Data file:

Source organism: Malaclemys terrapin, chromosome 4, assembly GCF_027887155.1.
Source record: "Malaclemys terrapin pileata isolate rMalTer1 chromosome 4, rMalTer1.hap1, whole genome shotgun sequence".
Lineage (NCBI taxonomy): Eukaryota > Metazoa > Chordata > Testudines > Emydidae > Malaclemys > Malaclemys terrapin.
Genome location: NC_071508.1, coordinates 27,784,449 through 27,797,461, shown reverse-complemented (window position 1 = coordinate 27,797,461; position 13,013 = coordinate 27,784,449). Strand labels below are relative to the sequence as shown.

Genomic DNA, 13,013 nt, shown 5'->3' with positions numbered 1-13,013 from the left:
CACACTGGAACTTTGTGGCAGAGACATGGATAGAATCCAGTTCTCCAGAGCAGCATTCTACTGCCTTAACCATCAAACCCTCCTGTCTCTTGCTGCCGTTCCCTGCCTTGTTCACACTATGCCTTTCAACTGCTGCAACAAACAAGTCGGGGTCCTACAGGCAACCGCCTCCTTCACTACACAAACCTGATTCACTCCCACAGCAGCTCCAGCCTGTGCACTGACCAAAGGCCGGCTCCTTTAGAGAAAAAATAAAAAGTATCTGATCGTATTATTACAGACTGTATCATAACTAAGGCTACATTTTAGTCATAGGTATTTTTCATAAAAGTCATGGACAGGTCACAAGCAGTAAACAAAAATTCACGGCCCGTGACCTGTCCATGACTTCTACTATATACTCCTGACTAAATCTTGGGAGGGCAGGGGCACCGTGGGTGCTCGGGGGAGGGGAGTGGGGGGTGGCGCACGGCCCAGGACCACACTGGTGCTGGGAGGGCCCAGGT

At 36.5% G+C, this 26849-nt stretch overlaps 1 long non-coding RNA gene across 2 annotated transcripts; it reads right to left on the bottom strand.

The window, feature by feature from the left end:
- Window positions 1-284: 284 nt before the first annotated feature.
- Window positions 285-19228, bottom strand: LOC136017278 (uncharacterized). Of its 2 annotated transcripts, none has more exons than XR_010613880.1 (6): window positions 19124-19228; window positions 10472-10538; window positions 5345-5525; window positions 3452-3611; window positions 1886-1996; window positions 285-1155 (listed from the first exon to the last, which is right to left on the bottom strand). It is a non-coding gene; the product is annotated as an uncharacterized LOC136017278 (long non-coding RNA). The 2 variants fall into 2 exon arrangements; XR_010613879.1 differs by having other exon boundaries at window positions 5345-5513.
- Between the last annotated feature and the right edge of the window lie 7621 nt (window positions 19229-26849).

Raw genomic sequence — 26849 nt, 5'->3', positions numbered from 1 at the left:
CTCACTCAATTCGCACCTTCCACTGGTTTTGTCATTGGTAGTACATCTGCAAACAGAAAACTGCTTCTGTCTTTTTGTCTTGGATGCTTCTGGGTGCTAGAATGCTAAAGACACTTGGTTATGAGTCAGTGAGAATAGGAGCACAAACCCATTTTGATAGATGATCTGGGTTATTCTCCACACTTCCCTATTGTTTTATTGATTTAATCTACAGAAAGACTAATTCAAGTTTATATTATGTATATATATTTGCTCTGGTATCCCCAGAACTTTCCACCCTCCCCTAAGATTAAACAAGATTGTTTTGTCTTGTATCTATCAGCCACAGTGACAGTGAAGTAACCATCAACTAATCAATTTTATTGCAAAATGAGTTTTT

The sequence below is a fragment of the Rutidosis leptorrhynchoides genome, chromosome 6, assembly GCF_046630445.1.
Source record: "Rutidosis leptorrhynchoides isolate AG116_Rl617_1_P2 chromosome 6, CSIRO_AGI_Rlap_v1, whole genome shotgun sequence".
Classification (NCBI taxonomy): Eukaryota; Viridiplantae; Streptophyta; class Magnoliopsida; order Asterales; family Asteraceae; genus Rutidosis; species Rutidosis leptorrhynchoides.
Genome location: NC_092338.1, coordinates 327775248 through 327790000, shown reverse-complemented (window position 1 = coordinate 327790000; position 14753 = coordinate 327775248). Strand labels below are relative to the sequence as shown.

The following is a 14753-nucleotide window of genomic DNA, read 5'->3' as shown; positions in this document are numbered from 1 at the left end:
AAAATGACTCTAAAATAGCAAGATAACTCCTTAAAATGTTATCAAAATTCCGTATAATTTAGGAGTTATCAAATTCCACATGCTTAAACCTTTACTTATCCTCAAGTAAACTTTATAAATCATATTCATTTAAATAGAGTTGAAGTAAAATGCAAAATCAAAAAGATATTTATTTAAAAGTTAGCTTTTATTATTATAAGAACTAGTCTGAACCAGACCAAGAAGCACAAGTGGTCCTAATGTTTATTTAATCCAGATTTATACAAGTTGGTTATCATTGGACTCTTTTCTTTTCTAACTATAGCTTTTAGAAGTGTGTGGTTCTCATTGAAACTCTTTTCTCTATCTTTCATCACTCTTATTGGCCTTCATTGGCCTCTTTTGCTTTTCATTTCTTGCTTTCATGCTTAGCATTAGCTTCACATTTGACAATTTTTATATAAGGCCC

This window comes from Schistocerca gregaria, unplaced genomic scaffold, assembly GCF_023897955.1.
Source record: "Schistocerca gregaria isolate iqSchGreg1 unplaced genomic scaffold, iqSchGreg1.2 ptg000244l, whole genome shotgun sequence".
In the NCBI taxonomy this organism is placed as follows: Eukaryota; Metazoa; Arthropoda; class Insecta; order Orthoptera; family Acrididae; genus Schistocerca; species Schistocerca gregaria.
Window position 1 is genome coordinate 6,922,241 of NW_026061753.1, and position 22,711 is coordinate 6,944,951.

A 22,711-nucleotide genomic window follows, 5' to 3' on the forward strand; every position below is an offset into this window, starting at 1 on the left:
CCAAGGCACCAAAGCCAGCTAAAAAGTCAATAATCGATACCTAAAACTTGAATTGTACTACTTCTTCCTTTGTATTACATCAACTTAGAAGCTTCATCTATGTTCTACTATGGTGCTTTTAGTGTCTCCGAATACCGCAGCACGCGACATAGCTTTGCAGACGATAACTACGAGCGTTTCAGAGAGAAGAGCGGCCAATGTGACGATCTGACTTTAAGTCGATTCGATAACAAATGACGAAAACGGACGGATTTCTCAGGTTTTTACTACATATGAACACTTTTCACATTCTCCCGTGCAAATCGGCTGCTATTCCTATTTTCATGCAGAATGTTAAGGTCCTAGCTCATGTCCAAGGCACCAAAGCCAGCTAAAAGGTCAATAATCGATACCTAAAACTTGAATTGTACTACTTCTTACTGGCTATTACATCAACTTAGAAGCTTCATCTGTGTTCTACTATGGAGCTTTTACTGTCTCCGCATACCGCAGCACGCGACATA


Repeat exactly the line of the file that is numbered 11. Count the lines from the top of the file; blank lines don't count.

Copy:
- Between the last annotated feature and the right edge of the window lie 7621 nt (window positions 19229-26849).